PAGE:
Question from Susan: We have a friend who claims that she can only drink French reds because California reds have more nitrates/nitrites and give her headaches. Is this possible or is it a bit of wine snobbery?
Reply: Hi, Susan! Thanks for writing! I think your friend must have meant sulfites rather than nitrites. I’m pretty confident that nitrites aren’t a significant part of the wine picture (although they’re found in water, so…). They’re used to preserve hot dogs and salami and stuff like that. The sulfite question comes up pretty frequently.
It’s hard to blame her for thinking that French wine doesn’t have sulfites because, up to quite recently, only the US and Australia required the sulfite warning on the label. If you vacationed in Paris and drank French wine, a few years back, you wouldn’t have seen the warning. But, now you would (unless it’s an old vintage) and this applies to all the wine-producing countries in the European Union.
The law is very similar to the American one and enologists have determined that a bottle of French or California wine is likely to have around 80 parts per million. Any variation is more from brand to brand than country to country. Goosecross wine usually leaves here at around 30-35 ppm.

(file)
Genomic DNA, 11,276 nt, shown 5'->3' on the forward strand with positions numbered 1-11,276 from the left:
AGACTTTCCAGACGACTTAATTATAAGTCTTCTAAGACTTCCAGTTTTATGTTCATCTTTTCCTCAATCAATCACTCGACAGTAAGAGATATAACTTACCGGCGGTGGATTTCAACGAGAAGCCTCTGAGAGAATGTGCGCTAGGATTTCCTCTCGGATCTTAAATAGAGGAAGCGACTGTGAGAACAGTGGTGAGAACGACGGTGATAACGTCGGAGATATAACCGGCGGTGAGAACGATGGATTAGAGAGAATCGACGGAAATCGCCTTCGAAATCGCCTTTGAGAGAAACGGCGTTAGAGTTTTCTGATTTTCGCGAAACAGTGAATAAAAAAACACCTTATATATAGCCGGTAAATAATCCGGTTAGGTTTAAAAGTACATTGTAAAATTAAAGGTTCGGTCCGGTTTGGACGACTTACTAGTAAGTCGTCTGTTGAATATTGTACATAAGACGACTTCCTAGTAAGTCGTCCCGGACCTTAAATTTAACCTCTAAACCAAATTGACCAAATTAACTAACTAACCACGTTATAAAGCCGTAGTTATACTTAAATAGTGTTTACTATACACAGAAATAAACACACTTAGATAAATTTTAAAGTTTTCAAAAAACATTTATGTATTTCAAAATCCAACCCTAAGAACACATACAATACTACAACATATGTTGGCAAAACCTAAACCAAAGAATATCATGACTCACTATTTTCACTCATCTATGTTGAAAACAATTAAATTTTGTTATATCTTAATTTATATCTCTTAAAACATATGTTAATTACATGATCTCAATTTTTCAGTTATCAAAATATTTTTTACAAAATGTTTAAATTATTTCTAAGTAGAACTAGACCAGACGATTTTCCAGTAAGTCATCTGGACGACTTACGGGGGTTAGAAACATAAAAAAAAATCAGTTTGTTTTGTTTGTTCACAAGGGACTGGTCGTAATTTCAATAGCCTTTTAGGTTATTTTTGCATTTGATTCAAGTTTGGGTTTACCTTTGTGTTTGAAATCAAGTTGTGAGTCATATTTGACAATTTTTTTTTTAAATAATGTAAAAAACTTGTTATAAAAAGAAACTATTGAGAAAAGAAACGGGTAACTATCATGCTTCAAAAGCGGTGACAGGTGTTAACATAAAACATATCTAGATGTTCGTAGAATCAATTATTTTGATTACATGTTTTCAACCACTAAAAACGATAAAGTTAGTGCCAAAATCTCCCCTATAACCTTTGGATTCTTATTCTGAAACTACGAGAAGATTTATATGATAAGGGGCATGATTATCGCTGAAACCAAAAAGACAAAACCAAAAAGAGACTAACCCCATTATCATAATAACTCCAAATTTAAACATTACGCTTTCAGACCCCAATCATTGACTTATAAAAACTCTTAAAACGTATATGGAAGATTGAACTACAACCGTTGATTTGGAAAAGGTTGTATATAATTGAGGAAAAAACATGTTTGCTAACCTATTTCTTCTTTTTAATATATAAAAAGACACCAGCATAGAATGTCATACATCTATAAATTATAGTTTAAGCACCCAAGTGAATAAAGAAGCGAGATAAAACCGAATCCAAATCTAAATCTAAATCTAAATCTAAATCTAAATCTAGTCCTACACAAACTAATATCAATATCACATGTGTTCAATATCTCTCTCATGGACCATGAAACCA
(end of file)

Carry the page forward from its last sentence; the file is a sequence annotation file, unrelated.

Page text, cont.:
Sulfites, or sulfur, have been used to preserve wine for centuries. Even in Roman times it was used to help create a seal for the container. Without a little sulfur the wine loses its fruit and has a short shelf life. Fortunately, if the wine spoils it’s not harmful, but it’s not much fun to drink, either, which is why sulfur is still in use. Sulfites turn up in a lot of foods, too, especially dried fruit.
At this very moment, enologists are working to try to eliminate the need for sulfur. The success, so far, is by way of reducing it. Today’s wine has much lower sulfur levels than wine did as recently as 50 or 60 years ago.
This isn’t to say that you can’t buy wine that doesn’t have added sulfites. The “Organic Wine” designation prohibits sulfur additions to wine, as opposed to “organically grown”, which only refers to the farming (and even there, elemental sulfur application to the vines is permitted to keep mildew under control). The reason you don’t see very many “organic wines” is that they usually don’t taste very good. I should add that organic wine may still contain sulfites because they’re a by-product of the fermentation. The level, in that case, is extremely low.
As to the headaches, chemists keep telling us that sulfites don’t cause headaches, but statements like that can set off a maelstrom of heated opposition from those who believe otherwise. Your friend might try eating some brightly colored dried fruit to see if that causes a headache. If not, something other than sulfur is the cause. California wine is quite often higher in alcohol than French wine, due to climatic differences, so that’s the more likely culprit.
I hope that puts your debate to rest! May you and your friends enjoy wine, whatever its nationality, in good health! Cheers! Nancy